"Except you were here less than an hour ago to pick up your lunch," Dina grinned, "so I know this time you did."
Nelly had been right, as Boris picked up three more beasts his shift before the night and Louis's arrival ended it. Granted, one wolger seemed to be the parent of the child he'd caught first off, so perhaps he shouldn't have counted it in the unofficial tally. And he'd managed to fall behind Nelly in the bullet count as well. It had taken two shots to get the child-sized wolger down, and not unexpected. Louis might have been able to get it in one, but it was a bit of bad luck on his part.
Not that the tally was an important thing. Rather, it was a bit of internal competition. Something to keep things interesting, and less dry. Boris could sympathise with the sentiment, but he didn't hunger for excitement. Life was a balanced boat as it was, as far as he was concerned. Nelly, he thought sometimes, would rather be in the old world in its dynamic equilibrium – before it just wasn't balanced anymore.
And the main factor was the creature in the cage that, with the onset of night, had begun to scratch at the bars of its cage and roar.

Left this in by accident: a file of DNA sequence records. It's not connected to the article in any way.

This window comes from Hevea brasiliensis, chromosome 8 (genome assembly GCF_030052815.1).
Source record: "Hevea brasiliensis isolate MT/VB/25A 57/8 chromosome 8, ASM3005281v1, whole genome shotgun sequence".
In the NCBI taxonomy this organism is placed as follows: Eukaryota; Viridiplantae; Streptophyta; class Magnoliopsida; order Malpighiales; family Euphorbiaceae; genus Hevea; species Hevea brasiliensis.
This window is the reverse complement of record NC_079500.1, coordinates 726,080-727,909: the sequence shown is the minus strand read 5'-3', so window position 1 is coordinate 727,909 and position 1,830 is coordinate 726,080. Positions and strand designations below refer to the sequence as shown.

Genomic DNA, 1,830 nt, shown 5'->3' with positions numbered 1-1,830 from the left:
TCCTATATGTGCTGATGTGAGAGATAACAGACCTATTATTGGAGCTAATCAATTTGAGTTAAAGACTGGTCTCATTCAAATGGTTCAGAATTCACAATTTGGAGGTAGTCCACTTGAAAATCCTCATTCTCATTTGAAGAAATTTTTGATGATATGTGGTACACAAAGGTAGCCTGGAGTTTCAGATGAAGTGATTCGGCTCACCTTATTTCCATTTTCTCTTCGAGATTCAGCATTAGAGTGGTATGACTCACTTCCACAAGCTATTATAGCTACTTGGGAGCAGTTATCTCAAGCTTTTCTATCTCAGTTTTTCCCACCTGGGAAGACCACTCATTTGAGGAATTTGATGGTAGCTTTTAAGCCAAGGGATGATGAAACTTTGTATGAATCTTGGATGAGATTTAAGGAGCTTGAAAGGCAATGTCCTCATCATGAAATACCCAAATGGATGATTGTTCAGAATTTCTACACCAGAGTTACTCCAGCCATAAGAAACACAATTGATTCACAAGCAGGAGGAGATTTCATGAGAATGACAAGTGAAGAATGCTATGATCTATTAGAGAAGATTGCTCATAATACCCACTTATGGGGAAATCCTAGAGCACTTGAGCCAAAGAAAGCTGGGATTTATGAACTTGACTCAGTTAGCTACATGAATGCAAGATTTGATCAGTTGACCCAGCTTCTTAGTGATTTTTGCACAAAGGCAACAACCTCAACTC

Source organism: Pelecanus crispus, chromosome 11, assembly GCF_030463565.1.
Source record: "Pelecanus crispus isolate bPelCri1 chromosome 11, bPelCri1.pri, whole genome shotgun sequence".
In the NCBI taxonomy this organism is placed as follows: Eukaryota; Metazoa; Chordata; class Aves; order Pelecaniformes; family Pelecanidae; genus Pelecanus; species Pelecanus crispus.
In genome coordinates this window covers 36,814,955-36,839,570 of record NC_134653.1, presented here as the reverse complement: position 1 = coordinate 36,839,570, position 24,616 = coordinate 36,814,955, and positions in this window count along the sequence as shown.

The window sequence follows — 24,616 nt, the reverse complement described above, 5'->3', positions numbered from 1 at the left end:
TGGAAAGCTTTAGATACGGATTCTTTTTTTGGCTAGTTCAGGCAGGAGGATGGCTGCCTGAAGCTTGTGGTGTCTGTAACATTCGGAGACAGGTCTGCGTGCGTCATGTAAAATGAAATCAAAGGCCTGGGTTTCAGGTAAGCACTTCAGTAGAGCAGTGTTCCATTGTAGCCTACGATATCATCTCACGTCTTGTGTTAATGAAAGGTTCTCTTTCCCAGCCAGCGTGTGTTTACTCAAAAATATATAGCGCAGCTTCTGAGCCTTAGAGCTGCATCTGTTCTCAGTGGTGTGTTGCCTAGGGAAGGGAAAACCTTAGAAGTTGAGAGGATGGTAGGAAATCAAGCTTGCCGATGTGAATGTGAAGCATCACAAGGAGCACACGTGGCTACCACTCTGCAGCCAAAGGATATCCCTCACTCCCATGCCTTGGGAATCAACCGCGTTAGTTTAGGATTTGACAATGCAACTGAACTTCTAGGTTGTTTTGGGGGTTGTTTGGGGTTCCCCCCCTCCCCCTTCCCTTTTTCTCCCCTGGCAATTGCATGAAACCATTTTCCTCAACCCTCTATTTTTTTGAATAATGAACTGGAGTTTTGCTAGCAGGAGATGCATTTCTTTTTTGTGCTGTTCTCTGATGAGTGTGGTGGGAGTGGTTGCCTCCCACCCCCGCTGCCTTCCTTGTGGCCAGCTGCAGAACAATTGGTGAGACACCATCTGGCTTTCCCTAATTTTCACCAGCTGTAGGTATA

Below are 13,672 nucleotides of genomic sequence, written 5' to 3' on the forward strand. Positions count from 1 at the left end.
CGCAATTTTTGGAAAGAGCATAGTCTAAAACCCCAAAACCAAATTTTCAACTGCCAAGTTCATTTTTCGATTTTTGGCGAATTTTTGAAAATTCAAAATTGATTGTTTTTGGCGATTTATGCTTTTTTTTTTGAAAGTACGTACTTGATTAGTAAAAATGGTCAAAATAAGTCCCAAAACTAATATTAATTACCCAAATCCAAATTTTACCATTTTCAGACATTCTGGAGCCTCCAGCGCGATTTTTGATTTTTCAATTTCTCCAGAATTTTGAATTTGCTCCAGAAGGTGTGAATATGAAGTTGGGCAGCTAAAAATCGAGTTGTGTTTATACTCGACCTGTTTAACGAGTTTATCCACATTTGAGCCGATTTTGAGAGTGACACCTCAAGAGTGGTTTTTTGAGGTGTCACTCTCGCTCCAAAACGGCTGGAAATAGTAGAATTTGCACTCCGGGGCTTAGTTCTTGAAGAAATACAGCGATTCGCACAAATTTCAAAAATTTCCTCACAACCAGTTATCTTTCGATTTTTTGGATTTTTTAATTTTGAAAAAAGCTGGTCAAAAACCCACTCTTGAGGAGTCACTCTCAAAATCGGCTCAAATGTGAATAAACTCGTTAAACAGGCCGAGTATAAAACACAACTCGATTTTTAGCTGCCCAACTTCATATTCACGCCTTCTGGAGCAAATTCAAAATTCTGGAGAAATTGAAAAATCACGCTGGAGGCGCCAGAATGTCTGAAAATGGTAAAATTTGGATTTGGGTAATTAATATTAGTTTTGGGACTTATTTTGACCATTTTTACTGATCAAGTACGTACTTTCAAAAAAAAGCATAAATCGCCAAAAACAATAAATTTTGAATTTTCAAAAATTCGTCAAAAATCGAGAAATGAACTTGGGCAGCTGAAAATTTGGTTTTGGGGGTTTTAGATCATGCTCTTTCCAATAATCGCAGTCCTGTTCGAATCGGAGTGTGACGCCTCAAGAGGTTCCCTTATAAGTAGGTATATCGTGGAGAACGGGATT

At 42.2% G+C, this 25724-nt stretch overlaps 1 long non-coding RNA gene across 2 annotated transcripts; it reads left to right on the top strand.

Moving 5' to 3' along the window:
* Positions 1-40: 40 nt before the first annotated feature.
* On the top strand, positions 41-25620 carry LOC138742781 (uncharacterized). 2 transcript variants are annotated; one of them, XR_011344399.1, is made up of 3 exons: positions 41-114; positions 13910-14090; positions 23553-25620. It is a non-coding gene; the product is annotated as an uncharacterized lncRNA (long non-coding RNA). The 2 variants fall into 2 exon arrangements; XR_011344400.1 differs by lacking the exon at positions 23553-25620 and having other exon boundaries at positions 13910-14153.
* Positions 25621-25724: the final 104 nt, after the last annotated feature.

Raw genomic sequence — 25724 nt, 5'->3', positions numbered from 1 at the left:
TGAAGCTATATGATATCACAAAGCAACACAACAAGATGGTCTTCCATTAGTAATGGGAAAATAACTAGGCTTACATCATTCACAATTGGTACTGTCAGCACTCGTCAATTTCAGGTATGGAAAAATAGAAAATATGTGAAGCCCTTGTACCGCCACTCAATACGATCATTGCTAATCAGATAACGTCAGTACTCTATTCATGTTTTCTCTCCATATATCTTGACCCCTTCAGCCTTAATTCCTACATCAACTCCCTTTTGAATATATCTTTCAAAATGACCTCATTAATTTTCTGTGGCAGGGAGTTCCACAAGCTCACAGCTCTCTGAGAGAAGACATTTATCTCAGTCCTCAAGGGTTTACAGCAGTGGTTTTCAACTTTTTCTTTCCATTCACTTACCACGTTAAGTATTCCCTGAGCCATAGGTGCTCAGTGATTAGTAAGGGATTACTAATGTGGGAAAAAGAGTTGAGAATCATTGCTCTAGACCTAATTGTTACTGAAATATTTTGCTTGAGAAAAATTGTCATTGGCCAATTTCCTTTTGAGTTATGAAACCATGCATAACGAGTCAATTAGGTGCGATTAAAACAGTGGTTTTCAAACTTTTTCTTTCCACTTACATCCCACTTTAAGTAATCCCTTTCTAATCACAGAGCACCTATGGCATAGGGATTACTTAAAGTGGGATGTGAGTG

Boris sighed as he heaved the tiber into the detox container as Louis set himself up. It landed with a splash in the liquid: pearly white in day but showing off the silver in it under the stars. Louis had an extra piece of equipment: a headlight, though it was off at the moment. High flaming torches lit the land, and inside were a different sort of light: the sort that ran with a huge battery pumped with the poison they figured they might as well recycle. But there weren't enough batteries to suck the chemicals out of all the earth's soil, and the soil left over once the batteries had taken their fill were still lethal when indigested. It was simply the difference between dying in hours and dying in weeks.